Temporal trends in the invasions of Austrian woodlands by alien trees.

Christian Berg 1 , Anton Drescher 1 , Viktoria Wagner 1 & Franz Essl 2


  1. Graz University, Institute of Plant Science, Holteigasse 6, 8010 Graz, Austria
  2. Division of Conservation Biology, Vegetation and Landscape Ecology, University of Vienna, Rennweg 14, 1030 Vienna, Austria

Published: 17 Junee 2016



Invasion of different habitats differs greatly with that of temperate woodlands being characterized by relatively low levels of invasion. However, evidence is accumulating that alien species of trees are increasingly colonizing woodlands, in particular floodplain woodlands. Here, we used 346 stratified relevés (154 plots in floodplain and 192 in non-floodplain woodlands) sampled between 1950–2014, combined with a control dataset of 369 uninvaded plots (97 plots in floodplain and 272 in non-floodplain woodlands), to analyse the invasion over time of Austrian woodlands by alien species of trees. The most frequent alien species of trees were Robinia pseudoacacia, Acer negundo and Ailanthus altissima. In addition, eight species of alien trees were recorded infrequently at the end of the study period. The average cover of alien trees has steadily increased since 1950.While the proportions of alien trees in floodplain relevés were significantly higher in 1950 than in non-floodplain relevés, the spread of alien trees was more pronounced in the latter. Average cover of native trees in the tree layer decreased over time in non-floodplain relevés, while for floodplain woodlands there was no temporal trend. Since 1950, indicators of human impact (mean levels of hemeroby and urbanophily) increased in both habitats, particularly in non-floodplain woodland, but remained stable in the control dataset. The frequency of nitrophilous and drought-tolerating species increased in non-floodplain and floodplain woodland, respectively, but both trends were also recorded in the control dataset. Further, changes in altitude and proportion of thermophilous species over time could indicate an effect of global warming. Our results point to anthropogenic habitat destruction, climate change, propagule pressure and deliberate planting of alien trees as the main drivers of alien tree invasions in the region studied.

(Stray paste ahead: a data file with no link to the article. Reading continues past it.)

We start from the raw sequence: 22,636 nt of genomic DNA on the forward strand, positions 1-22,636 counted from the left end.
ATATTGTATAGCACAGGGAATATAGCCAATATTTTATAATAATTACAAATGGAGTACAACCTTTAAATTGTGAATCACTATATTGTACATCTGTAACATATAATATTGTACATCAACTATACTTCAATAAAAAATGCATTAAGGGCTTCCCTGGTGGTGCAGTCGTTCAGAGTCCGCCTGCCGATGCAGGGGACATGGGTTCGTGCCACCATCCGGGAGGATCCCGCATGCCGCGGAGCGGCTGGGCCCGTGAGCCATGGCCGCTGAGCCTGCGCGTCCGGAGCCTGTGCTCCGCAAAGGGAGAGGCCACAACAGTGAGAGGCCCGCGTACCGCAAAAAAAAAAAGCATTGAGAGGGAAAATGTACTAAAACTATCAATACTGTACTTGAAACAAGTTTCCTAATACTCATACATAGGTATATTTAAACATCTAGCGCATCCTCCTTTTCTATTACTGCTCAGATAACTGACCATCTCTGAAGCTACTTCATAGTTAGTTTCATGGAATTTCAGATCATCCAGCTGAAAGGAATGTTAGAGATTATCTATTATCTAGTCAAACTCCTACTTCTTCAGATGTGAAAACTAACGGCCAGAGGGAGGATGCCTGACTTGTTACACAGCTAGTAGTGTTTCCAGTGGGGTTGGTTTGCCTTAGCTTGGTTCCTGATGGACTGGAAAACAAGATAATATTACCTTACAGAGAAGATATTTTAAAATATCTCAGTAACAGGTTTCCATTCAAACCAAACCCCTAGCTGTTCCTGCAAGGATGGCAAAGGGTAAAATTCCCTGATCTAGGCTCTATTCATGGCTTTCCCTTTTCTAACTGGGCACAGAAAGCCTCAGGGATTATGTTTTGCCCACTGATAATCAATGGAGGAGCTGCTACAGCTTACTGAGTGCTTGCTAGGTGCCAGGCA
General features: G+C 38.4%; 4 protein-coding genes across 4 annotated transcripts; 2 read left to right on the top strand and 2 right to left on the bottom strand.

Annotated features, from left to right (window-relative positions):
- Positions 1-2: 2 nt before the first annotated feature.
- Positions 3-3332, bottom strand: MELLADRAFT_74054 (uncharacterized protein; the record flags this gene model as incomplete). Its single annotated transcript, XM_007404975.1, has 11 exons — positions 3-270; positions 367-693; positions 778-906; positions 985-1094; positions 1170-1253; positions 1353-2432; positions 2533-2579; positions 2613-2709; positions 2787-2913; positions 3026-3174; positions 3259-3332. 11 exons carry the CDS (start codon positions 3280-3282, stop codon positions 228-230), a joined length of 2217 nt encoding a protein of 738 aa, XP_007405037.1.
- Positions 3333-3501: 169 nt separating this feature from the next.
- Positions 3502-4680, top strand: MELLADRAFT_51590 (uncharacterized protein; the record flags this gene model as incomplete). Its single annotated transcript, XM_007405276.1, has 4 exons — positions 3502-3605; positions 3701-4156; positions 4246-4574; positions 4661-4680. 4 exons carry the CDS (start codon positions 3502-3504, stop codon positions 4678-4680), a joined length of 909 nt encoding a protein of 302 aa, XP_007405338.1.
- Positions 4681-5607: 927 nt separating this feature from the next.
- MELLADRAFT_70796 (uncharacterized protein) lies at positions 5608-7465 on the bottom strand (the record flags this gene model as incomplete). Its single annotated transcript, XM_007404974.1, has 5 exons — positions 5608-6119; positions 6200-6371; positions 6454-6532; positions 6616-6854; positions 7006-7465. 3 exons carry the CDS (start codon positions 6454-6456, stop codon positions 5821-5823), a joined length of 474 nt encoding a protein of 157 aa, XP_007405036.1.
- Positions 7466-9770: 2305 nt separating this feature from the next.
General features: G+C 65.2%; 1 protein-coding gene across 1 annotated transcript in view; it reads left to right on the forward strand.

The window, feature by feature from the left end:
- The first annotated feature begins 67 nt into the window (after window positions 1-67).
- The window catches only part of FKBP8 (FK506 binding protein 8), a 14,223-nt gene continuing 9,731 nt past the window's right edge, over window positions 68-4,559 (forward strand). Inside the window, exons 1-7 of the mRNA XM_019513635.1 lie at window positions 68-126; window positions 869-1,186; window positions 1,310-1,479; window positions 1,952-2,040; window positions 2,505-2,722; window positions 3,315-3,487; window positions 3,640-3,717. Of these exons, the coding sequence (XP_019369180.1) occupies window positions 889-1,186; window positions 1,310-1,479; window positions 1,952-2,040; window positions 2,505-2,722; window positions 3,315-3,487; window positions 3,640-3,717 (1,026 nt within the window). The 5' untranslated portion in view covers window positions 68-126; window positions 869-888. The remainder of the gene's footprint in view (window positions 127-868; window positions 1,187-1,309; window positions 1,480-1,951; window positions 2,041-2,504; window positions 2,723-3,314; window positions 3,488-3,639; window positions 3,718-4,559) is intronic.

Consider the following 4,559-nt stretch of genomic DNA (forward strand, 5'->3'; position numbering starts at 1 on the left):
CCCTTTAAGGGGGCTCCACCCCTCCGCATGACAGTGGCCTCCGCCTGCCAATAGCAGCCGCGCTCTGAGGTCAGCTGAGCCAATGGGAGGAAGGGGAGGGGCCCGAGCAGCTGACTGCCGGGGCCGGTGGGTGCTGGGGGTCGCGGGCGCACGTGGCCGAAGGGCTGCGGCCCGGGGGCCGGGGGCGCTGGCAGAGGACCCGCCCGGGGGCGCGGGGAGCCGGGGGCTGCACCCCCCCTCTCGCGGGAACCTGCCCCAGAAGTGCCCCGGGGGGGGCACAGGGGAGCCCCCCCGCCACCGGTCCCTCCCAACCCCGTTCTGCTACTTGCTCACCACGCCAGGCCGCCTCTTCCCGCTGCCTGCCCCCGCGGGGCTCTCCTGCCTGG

Ellenberg indicator values, floodplains, global warming, naturalization, neophytes, non-native plants, relevés, spread, time, vegetation

How to cite

Berg C., Drescher A., Wagner V. & Essl F. (2016) Temporal trends in the invasions of Austrian woodlands by alien trees. – Preslia 88: 185200